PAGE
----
Oregon Public Broadcasting and She Shreds Media’s New Podcast “Starting a Riot” Tracks the History of Riot Grrrl

“Riot grrrl changed everything about music and culture.”

Starting a Riot (Courtesy OP)

For all the energy that continues to be expended tracking the history of popular music, it’s disappointing to learn how little of it has been devoted to riot grrrl, the punk subgenre and feminist art movement born in the ’90s that soon spread globally via the music of Bikini Kill, Heavens to Betsy, and Bratmobile. That’s what makes the arrival of the new podcast Starting a Riot so very welcome.

Co-produced by Oregon Public Broadcasting and She Shreds Media, the six-episode series looks at the full scope of riot grrrl, from its beginnings in Olympia, Wash., and Washington, D.C., to its lasting impact on new generations of artists, like U.K. trio Big Joanie, Russian activist ensemble Pussy Riot, and L.A. teen punks The Linda Lindas.

Along the way, the podcast touches on the importance of zines—self-produced publications like Chainsaw and Gunk that explored sexism, domestic abuse, gender dysphoria, and other issues often reflected in the lyrics of the artists associated with riot grrrl—while also providing some crucial criticisms of the movement.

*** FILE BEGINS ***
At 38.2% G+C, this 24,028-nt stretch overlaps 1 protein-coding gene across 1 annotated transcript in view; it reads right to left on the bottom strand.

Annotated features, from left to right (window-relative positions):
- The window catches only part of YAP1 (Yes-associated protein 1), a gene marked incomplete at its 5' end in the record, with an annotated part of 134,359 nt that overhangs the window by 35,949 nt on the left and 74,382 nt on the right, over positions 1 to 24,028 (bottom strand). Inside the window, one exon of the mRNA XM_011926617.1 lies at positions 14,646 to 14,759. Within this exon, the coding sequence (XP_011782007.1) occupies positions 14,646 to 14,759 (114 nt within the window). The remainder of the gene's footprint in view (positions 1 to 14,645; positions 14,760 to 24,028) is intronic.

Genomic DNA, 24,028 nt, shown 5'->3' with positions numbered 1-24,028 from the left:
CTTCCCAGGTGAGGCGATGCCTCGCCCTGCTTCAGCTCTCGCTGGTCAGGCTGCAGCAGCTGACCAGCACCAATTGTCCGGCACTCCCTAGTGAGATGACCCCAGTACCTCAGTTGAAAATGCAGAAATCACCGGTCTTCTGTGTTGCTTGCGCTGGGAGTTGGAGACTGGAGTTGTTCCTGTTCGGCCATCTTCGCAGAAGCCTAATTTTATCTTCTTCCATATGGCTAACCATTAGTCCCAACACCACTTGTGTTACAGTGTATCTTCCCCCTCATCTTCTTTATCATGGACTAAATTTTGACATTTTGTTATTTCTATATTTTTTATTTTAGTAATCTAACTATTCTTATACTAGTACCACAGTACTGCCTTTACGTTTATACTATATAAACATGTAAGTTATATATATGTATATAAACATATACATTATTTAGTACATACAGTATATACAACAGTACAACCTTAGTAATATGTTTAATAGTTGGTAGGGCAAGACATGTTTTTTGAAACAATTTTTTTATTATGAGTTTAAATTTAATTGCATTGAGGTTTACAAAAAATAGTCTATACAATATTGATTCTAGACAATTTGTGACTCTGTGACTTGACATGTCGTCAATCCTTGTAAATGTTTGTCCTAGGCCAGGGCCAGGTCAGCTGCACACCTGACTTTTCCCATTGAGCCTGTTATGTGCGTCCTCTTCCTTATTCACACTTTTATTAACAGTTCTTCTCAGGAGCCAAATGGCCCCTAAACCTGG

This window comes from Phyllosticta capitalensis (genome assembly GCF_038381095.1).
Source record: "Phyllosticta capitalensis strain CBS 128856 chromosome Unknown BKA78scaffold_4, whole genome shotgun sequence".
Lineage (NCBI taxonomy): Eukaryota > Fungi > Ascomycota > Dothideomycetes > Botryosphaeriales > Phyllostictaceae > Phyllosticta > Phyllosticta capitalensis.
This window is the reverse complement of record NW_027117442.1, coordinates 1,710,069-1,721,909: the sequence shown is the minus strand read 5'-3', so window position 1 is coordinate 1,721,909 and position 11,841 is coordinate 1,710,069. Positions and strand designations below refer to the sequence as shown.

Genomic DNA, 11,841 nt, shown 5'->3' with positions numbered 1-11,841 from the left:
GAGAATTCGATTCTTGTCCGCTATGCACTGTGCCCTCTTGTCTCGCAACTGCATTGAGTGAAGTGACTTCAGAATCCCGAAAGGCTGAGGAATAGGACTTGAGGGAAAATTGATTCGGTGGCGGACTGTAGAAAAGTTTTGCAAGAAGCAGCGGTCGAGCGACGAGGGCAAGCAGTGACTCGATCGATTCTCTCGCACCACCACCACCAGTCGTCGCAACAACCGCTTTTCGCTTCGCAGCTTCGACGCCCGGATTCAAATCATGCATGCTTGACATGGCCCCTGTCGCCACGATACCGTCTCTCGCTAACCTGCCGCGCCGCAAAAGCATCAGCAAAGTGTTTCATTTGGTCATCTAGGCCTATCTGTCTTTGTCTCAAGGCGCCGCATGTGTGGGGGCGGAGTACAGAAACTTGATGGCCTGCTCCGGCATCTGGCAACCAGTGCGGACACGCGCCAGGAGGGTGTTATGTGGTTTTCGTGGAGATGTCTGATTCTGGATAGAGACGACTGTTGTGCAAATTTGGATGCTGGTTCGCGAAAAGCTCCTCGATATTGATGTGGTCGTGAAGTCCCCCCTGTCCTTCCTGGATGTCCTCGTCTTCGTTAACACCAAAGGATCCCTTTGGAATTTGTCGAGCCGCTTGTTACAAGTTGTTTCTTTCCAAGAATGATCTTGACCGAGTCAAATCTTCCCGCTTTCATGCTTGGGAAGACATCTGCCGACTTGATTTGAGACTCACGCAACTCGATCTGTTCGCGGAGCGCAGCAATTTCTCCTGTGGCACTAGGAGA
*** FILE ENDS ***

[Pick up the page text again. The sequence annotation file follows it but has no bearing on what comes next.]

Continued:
“We’re keeping these two ideas in your mind at the same time,” says Julie Sabatier, one of the producers of Starting a Riot. “On the one hand, riot grrrl changed everything about music and culture. It was this huge shift that happened whether you’re aware of it or not. Then on the other hand, it was a product of its time and place, and it was not as inclusive as it could have been for people of color and queer people, specifically.”

Guiding listeners through each episode is Fabi Reyna, an artist and founder of She Shreds, a media company devoted to covering women and gender-nonconforming guitarists. She is the ideal host. Reyna works her history as a music-obsessed teen from Texas who found liberation through the Rock ‘n’ Roll Camp for Girls into the podcast and draws out key insights about riot grrrl through her interviews with Bikini Kill drummer Tobi Vail, Team Dresch’s Kaia Wilson, and many others.

“Hearing [Fabi’s] personal story and how it intersected with riot grrrl even a generation later was so fascinating to me,” Sabatier says, “and was very eye-opening to the ripple effects of the movement itself. Yes, it’s a genre of music, but it’s also so much bigger than that.”

See the rest of Willamette Week’s Best of Portland 2023 here!

LISTEN: Episodes are available at opb.org/starting-a-riot.

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